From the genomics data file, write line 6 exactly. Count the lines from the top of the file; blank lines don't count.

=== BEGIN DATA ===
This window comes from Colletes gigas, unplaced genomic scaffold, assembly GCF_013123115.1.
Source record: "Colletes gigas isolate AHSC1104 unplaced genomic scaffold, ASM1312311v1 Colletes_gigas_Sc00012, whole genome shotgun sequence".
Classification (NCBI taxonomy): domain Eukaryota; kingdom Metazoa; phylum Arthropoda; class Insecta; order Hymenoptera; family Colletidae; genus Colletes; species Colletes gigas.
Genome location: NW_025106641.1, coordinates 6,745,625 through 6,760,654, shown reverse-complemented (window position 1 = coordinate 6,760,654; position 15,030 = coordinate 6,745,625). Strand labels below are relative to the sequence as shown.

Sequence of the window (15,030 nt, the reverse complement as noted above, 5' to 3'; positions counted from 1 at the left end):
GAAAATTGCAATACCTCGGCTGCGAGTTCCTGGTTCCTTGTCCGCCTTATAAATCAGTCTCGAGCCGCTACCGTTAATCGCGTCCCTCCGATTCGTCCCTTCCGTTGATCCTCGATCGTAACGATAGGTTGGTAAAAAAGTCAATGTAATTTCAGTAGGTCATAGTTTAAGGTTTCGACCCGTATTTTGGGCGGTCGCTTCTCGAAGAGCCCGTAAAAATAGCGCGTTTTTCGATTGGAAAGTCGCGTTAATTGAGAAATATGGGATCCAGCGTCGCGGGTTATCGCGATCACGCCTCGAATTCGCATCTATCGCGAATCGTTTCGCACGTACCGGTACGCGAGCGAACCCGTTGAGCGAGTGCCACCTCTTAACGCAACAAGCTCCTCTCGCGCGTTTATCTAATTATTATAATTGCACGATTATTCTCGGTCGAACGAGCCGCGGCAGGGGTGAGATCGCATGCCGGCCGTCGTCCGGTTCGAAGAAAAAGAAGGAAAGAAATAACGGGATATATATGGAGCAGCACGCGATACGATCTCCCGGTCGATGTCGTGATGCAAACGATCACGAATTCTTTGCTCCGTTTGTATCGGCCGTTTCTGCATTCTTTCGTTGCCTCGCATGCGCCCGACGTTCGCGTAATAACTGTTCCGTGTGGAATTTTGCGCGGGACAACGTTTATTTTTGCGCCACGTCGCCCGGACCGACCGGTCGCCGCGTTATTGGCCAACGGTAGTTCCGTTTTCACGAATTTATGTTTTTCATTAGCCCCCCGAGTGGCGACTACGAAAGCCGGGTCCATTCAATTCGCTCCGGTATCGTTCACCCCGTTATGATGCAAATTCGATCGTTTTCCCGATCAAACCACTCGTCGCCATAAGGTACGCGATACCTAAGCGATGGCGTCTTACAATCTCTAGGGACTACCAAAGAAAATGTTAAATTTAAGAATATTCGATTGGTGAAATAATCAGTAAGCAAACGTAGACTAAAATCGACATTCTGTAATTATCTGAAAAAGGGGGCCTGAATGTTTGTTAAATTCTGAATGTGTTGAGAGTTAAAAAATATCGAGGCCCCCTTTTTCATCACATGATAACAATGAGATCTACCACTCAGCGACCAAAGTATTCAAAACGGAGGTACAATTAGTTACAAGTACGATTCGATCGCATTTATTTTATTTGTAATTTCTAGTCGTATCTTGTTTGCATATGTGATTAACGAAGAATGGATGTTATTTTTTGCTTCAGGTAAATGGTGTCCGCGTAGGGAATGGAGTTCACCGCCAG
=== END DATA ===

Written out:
GAAAATTGCAATACCTCGGCTGCGAGTTCCTGGTTCCTTGTCCGCCTTATAAATCAGTCTCGAGCCGCTACCGTTAATCGCGTCCCTCCGATTCGTCCCTTCCGTTGATCCTCGATCGTAACGATAGGTTGGTAAAAAAGTCAATGTAATTTCAGTAGGTCATAGTTTAAGGTTTCGACCCGTATTTTGGGCGGTCGCTTCTCGAAGAGCCCGTAAAAATAGCGCGTTTTTCGATTGGAAAGTCGCGTTAATTGAGAAATATGGGATCCAGCGTCGCGGGTTATCGCGATCACGCCTCGAATTCGCATCTATCGCGAATCGTTTCGCACGTACCGGTACGCGAGCGAACCCGTTGAGCGAGTGCCACCTCTTAACGCAACAAGCTCCTCTCGCGCGTTTATCTAATTATTATAATTGCACGATTATTCTCGGTCGAACGAGCCGCGGCAGGGGTGAGATCGCATGCCGGCCGTCGTCCGGTTCGAAGAAAAAGAAGGAAAGAAATAACGGGATATATATGGAGCAGCACGCGATACGATCTCCCGGTCGATGTCGTGATGCAAACGATCACGAATTCTTTGCTCCGTTTGTATCGGCCGTTTCTGCATTCTTTCGTTGCCTCGCATGCGCCCGACGTTCGCGTAATAACTGTTCCGTGTGGAATTTTGCGCGGGACAACGTTTATTTTTGCGCCACGTCGCCCGGACCGACCGGTCGCCGCGTTATTGGCCAACGGTAGTTCCGTTTTCACGAATTTATGTTTTTCATTAGCCCCCCGAGTGGCGACTACGAAAGCCGGGTCCATTCAATTCGCTCCGGTATCGTTCACCCCGTTATGATGCAAATTCGATCGTTTTCCCGATCAAACCACTCGTCGCCATAAGGTACGCGATACCTAAGCGATGGCGTCTTACAATCTCTAGGGACTACCAAAGAAAATGTTAAATTTAAGAATATTCGATTGGTGAAATAATCAGTAAGCAAACGTAGACTAAAATCGACATTCTGTAATTATCTGAAAAAGGGGGCCTGAATGTTTGTTAAATTCTGAATGTGTTGAGAGTTAAAAAATATCGAGGCCCCCTTTTTCATCACATGATAACAATGAGATCTACCACTCAGCGACCAAAGTATTCAAAACGGAGGTACAATTAGTTACAAGTACGATTCGATCGCATTTATTTTATTTGTAATTTCTAGTCGTATCTTGTTTGCATATGTGATTAACGAAGAATGGATGTTATTTTTTGCTTCAGGTAAATGGTGTCCGCGTAGGGAATGGAGTTCACCGCCAG